5 Common Causes of Heel Pain and How to Treat Them

heel pain
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Heel pain is an extremely common complaint, and there are several common causes. It is important to make an accurate diagnosis of the cause of your symptoms so that appropriate treatment can be directed at the cause. If you have pain, some causes include:

Common Causes of Heel Pain

Plantar Fasciitis

Plantar fasciitis is the most common condition that causes heel pain. Plantar fasciitis is due to irritation and inflammation of the tight tissue that forms the arch of the foot.

Plantar fasciitis is characterized by pain on the bottom of the heel that is often felt upon weight bearing after rest, such as when taking your first steps in the morning or when standing up after prolonged sitting. There are many treatments that people use for plantar fasciitis including ice application, anti-inflammatory medications, footwear modification, stretching, and others. Often it takes time and avoidance on aggravating activities in order for the body to fully recover from this condition.

Achilles Tendonitis

Achilles tendonitis is inflammation due to overuse or trauma to the Achilles tendon, the large cord-like tendon that attaches to the back of the heel bone. The pain is usually located at the part of the tendon that is slightly above the heel bone, although this can also cause pain directly at the insertion of the tendon on the heel bone. Achilles tendonitis often causes nagging pain that may take months or longer to resolve.

Some simple treatments including ice, anti-inflammatory medications, or heel wedges can be helpful, but in more advanced situations, the foot may need to be immobilized for a time.

Tarsal Tunnel Syndrome

Tarsal tunnel syndrome causes a large nerve in the back of the foot to become pinched. Similar to carpal tunnel syndrome in the hand, tarsal tunnel syndrome can cause heel pain.

In addition, other nerve symptoms such as numbness and tingling can occur in people who have this condition.

Stress Fractures

Stress fractures of the calcaneus are an uncommon cause of heel pain. Stress fractures should be considered especially in athletes such as long distance runners who have heel pain. Often these symptoms occur gradually over time, especially when a running is increasing their milage. 

Heel Bursitis 'Pump Bump'

Bursitis is inflammation of a fluid-filled sac that lies between a tendon and bone. Retrocalcaneal bursitis causes pain deep in the back of the heel and is the result of inflammation of a bursa that lies beneath the Achilles tendon where it attaches to the back of the heel bone. Another type of bursitis occurs from the shoe rubbing against a bony prominence on the heel bone. This results in pain, redness, and sometimes swelling on the upper part of the back of the heel.

When to Call the Doctor

If you are unsure of the cause of your symptoms, or if you do not know the specific treatment recommendations for your condition, you should seek medical attention. Treatment of heel pain must be directed at the specific cause of your problem. Some signs that you should be seen by a doctor include:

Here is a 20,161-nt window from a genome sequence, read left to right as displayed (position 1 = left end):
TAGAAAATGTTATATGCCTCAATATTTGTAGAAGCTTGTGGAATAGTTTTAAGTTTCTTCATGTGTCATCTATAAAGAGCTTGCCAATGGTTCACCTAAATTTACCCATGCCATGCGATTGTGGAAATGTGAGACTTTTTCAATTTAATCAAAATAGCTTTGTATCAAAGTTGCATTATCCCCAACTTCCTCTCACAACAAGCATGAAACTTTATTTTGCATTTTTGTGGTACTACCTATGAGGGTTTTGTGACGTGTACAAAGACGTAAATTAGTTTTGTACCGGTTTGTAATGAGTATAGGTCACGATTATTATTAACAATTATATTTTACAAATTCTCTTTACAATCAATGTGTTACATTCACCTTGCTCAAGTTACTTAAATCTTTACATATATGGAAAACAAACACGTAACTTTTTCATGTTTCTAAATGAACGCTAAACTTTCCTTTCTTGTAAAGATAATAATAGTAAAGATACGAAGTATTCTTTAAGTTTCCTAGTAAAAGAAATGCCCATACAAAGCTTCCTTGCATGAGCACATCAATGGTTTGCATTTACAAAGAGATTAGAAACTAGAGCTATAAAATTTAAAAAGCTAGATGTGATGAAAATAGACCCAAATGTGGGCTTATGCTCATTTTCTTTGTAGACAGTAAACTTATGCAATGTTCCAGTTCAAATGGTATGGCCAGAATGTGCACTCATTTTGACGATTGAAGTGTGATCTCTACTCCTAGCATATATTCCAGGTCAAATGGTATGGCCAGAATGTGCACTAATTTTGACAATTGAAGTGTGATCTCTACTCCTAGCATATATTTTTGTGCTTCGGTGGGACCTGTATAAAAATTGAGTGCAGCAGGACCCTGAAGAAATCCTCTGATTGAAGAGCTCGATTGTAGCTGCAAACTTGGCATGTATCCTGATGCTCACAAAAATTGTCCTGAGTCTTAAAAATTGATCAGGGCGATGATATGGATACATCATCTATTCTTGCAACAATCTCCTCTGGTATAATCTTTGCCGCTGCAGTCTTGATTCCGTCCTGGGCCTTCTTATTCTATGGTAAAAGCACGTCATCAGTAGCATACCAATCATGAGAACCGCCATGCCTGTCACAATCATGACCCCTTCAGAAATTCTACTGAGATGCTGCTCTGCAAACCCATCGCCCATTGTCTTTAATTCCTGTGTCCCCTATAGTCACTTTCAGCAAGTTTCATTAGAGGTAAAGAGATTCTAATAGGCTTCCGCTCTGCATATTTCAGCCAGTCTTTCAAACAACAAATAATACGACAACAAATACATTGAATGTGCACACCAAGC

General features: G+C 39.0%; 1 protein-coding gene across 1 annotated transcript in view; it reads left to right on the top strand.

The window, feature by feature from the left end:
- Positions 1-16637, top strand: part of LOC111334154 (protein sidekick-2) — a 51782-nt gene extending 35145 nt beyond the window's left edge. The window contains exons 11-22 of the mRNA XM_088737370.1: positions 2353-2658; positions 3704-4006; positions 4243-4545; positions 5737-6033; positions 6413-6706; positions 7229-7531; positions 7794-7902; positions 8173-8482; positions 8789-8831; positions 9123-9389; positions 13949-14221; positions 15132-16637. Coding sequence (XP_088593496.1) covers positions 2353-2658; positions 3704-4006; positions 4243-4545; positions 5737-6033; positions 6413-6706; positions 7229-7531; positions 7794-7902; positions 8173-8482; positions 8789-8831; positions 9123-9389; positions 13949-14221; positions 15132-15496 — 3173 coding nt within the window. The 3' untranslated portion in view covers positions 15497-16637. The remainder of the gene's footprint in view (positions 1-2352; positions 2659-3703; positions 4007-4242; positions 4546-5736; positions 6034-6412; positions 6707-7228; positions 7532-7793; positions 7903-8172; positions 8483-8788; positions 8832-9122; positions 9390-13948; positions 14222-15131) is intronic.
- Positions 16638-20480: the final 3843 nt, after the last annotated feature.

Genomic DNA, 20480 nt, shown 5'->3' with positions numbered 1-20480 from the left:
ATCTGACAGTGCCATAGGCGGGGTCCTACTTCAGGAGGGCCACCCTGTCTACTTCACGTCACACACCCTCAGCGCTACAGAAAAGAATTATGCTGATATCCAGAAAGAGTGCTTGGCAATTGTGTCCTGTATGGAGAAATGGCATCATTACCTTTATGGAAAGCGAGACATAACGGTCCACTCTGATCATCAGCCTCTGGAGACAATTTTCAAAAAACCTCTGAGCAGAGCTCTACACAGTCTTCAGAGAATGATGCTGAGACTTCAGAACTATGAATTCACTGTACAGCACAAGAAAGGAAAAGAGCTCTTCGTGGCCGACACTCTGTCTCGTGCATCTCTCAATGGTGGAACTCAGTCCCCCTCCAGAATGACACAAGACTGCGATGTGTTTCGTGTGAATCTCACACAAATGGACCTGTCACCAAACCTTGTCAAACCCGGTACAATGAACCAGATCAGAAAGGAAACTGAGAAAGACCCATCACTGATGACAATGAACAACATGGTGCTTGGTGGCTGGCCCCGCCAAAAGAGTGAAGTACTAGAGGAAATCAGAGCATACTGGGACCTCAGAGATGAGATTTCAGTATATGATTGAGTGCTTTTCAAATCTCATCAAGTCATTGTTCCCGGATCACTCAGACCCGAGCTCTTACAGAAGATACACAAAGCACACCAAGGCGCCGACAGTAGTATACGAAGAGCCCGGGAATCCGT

• Inability to walk comfortably on the affected side
  • Heel pain that occurs at night or while resting
  • Heel pain that persists beyond a few days
  • Swelling or discoloration of the back of the foot
  • Signs of an infection, including fever, redness, warmth
  • Any other unusual symptoms


Treatment depends entirely on the cause of the problem. Therefore, it is of utmost importance that you understand the cause of your symptoms before embarking on a treatment program. If you are unsure of your diagnosis, or how severe your condition is, you should seek medical advice before beginning any treatment plan.

Some common treatments are listed here.

Not all of these treatments are appropriate for every condition, but they may be helpful in your situation.

  • Rest
    Avoiding the precipitating activity; for example, take a few day off jogging or prolonged standing/walking. Just resting usually helps to eliminate the most severe pain, and will allow the inflammation to begin to cool down.
  • Apply Ice Packs
    Icing will help to diminish some of the symptoms and control the heel pain. Icing is especially helpful after an acute exacerbation of symptoms.
  • Exercises and Stretches
    Exercises and stretches are designed to relax the tissues that surround the heel bone. Some simple exercises, performed in the morning and evening, often help patients feel better quickly.
  • Anti-Inflammatory Medications
    Anti-inflammatory medications help to both control heel pain and decrease inflammation. Over-the-counter medications are usually sufficient, but prescription options are also available.
  • Shoe Inserts
    Shoe inserts are often the key to successful treatment of heel pain. The shoe inserts often permit patients to continue their routine activities.

A Word From Verywell

Some causes of heel pain are more serious than others. Regardless, your doctor can help you figure out what's causing the discomfort and craft a treatment plan that'll help your specific situation. Most solutions are fairly simple—rest, ice packs, and stretches, for example—that you can do at home without any hassle.


Lareau CR, Sawyer G, Wang JH, DiGiovanni CW. "Plantar and medial heel pain: diagnosis and management." J Am Acad Orthop Surg. 2014 Jun;22(6):372-80.